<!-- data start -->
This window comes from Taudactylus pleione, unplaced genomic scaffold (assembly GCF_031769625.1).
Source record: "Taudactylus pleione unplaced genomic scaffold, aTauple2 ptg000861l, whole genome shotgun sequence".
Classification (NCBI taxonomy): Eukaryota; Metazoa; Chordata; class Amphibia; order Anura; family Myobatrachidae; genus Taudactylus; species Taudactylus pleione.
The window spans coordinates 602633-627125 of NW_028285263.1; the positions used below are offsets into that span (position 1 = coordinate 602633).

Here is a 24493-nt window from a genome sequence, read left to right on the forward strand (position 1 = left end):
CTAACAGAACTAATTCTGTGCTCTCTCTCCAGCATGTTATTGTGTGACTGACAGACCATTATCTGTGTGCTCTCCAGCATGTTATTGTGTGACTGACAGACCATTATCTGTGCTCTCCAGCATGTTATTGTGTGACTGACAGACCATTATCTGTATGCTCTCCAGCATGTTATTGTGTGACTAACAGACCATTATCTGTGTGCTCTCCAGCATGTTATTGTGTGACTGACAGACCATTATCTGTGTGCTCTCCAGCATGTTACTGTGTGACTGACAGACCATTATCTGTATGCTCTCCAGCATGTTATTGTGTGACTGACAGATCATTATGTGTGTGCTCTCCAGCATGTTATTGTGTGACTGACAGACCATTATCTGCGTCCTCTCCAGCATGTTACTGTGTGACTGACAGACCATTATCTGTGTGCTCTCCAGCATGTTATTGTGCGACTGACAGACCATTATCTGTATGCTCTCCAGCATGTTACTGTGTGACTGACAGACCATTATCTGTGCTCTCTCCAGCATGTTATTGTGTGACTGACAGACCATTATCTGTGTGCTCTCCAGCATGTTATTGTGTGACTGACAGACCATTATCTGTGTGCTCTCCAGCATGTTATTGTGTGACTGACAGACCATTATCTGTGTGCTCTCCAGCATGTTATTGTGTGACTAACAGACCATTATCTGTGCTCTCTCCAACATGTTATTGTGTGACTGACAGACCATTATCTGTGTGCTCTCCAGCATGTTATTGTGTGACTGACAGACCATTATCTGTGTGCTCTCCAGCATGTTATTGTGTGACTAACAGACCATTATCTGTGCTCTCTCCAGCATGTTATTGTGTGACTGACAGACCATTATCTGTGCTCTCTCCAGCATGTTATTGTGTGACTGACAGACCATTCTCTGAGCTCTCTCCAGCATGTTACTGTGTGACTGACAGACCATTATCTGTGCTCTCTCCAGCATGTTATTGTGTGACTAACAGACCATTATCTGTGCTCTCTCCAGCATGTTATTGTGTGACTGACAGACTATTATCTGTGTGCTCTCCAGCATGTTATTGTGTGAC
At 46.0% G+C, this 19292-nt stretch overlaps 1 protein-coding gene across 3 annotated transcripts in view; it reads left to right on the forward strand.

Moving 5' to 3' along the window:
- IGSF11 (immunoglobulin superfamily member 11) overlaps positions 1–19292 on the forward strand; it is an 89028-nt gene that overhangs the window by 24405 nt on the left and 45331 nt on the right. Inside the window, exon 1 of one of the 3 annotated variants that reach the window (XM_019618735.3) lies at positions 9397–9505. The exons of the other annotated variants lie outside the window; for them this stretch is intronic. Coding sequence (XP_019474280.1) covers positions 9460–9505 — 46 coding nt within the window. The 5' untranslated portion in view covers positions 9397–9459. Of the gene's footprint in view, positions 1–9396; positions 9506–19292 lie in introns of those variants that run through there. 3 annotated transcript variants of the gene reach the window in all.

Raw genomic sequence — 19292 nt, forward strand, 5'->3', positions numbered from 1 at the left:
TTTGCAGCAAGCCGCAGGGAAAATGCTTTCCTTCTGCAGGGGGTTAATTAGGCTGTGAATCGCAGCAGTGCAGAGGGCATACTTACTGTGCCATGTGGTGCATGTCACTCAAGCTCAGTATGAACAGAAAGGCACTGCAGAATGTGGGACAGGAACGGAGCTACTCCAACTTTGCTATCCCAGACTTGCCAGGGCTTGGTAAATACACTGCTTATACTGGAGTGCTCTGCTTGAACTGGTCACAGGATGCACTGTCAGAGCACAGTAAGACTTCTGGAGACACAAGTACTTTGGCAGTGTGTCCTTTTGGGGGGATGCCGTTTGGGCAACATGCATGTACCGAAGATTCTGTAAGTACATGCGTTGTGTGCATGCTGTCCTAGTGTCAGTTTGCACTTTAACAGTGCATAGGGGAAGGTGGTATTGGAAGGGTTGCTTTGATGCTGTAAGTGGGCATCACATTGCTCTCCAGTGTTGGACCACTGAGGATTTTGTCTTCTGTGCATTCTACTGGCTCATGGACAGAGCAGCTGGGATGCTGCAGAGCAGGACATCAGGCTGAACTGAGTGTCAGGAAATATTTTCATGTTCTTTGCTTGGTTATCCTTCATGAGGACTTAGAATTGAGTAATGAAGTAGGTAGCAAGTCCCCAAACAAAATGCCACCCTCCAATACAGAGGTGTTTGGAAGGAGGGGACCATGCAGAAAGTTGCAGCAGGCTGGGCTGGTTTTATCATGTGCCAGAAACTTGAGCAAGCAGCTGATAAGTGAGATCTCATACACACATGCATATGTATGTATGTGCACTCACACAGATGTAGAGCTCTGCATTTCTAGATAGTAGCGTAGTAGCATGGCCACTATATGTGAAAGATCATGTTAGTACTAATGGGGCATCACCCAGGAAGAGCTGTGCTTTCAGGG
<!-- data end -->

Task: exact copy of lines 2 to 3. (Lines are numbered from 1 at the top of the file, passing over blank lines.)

Source record: "Taudactylus pleione unplaced genomic scaffold, aTauple2 ptg000861l, whole genome shotgun sequence".
Classification (NCBI taxonomy): Eukaryota; Metazoa; Chordata; class Amphibia; order Anura; family Myobatrachidae; genus Taudactylus; species Taudactylus pleione.